In a move likely to negatively affect his board members' blood pressure (and highlight his future media plans), eBay chairman Pierre Omidyar has called on the government to show leniency in the forthcoming trial of the "PayPal 14", who are accused of DDoSing the online payment service.
Later this week, the Department of Justice will begin its case against 14 people accused of using Anonymous' Low Orbit Ion Cannon (LOIC) DDoS tool to bring down the servers of PayPal for four days in December 2010. The accused were arrested barely a month later, mainly because the LOIC, while effective at hammering websites, isn’t hard to backtrace.
The DOJ is seeking serious jail time for the group, but Omidyar – who founded eBay (PayPal's current owner) – has asked the feds to go easy on them. In what he stressed was a personal, not corporate, editorial on the Huffington Post, he said he understood the attacker's motives and warned the government was being too harsh.
"I can understand that the protesters were upset by PayPal's actions and felt that they were simply participating in an online demonstration of their frustration. That is their right, and I support freedom of expression, even when it's my own company that is the target," he said.
While DDoS attacks are a serious problem, he said, the current laws to prosecute them are disproportionate to the crime. Instead of felony indictments and jail time, the defendants should be looking at misdemeanors and fines, he said.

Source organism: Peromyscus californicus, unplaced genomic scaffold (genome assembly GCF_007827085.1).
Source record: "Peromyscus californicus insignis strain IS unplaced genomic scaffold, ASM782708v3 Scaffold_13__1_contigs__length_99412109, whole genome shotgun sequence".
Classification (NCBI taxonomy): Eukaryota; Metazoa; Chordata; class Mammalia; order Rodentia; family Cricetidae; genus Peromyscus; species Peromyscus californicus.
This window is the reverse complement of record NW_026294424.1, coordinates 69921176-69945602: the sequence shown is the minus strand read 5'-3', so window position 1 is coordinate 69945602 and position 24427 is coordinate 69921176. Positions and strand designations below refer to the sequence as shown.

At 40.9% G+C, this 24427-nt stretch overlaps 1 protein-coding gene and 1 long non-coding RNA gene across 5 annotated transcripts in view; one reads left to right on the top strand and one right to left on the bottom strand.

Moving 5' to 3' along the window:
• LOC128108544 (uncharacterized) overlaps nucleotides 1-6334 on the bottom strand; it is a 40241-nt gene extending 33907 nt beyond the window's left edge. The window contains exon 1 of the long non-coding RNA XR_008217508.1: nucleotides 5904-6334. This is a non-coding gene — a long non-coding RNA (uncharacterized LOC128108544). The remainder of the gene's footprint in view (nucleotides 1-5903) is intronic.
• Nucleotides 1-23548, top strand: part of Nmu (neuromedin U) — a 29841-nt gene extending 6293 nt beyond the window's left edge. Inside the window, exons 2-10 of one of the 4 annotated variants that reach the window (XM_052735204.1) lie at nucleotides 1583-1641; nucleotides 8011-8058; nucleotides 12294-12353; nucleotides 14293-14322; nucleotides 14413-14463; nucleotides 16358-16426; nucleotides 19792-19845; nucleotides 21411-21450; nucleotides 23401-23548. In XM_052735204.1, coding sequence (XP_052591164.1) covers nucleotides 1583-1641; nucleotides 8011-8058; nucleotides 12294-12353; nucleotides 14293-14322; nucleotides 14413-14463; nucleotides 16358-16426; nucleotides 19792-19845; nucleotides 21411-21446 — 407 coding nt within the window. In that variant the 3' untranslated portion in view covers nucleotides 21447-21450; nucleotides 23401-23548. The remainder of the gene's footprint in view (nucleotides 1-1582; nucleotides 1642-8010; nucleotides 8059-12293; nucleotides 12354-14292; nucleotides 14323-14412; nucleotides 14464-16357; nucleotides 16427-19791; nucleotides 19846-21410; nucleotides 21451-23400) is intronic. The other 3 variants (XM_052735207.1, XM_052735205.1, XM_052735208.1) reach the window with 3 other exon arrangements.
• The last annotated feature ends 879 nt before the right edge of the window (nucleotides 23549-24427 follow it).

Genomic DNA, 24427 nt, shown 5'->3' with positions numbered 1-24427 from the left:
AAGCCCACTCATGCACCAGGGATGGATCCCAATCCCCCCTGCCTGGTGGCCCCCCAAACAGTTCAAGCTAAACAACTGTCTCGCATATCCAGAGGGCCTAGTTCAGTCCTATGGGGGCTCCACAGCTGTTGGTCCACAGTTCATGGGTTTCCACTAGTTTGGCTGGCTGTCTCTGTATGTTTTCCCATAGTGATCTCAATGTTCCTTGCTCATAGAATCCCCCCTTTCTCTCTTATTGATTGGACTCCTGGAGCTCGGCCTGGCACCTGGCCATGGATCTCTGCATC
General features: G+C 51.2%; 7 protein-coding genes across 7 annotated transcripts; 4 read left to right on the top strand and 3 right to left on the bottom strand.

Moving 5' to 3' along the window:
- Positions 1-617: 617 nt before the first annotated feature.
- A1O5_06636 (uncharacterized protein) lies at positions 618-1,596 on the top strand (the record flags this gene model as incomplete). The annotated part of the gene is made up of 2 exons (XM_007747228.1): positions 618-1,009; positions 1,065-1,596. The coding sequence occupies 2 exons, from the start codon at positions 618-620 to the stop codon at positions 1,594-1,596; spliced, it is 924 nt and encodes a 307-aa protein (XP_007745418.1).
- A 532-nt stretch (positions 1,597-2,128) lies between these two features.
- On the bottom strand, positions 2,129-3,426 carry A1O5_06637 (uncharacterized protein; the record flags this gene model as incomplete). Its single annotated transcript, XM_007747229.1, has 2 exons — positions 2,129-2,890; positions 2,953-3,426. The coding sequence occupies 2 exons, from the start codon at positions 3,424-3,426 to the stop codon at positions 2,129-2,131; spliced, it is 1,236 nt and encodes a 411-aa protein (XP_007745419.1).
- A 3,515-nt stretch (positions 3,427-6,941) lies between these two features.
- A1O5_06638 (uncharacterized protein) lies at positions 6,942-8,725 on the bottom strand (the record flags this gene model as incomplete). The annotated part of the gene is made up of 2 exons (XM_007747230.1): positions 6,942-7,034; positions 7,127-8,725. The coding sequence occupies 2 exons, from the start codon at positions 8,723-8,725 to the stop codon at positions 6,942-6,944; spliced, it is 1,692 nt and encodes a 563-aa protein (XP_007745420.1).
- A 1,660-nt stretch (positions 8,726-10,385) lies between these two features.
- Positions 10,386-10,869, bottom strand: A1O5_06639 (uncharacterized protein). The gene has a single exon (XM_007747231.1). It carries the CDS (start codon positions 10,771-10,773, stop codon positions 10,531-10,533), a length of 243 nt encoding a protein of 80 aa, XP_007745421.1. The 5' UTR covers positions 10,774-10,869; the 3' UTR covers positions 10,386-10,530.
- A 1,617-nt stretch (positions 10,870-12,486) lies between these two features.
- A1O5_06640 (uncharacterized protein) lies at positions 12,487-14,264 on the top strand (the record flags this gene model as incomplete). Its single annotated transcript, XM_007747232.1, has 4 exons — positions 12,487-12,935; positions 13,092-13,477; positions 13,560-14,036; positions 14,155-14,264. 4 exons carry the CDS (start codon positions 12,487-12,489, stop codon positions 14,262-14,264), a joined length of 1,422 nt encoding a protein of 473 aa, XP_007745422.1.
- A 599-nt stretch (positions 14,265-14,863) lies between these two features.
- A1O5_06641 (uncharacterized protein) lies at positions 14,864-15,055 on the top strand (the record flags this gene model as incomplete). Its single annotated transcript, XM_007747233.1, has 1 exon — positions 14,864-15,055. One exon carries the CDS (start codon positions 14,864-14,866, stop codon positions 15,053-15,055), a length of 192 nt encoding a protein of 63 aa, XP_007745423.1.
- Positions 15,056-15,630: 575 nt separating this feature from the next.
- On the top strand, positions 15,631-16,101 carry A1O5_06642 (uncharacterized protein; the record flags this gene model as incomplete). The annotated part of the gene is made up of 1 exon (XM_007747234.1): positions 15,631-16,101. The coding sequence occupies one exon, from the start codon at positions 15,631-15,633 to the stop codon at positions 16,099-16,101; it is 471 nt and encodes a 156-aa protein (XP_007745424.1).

Omidyar also opined that the financial damages caused by the attack are seriously overstated, since the 14 are being charged for the revenue lost in the attack on PayPal, the costs of dealing with it at the time, and some of the upgrades required to block further attacks.
"I think prosecutors need to look at the actual damage caused by each defendant," he said. "First, it would be unjust to hold fourteen people accountable for the actions of a thousand (or however many other people were part of the same attack). Each person should be accountable for the damage they personally caused."
PayPal, along with Visa, Amazon, and MasterCard, came under sustained attack as part of Operation Payback, after the services suspended payment processing services to WikiLeaks.
The stoppage came after WikiLeaks released US diplomatic cables purloined by Chelsea Manning, and as chairman of PayPal's parent company, Omidyar personally disagreed with the decision and said so at the time
"It appears, notification of a criminal investigation is enough to force businesses whose cause is not the First Amendment to cut off a publisher the way Amazon, PayPal, Visa and MasterCard each have done WikiLeaks," he wrote in his Honolulu Civil Beat news service.
"Unlike the press barons of old, the executives of these businesses cannot tell their shareholders that it will hurt their company more to cave on a matter of principle than to drop a customer," he wrote.
Julian Assange and WikiLeaks are publishers and subject to First Amendment protections under the law, Omidyar said. This is concerning for the general public since a free press is essential to a functioning democracy, he explained.
Omidyar has a personal stake in this as well. In addition to owning a news service in Hawaii, he's also setting up a mass-media news channel and has hired journalists like Glen Greenwald to write for it. The billionaire said that the new organization would be taking a robust attitude to defending First Amendment freedoms.
In a series of Twitter messages, WikiLeaks said that while some of the sentiments Omidyar expressed were nice, his account of the PayPal blockade was "falsely presented." The blockade is still ongoing, WikiLeaks said. ®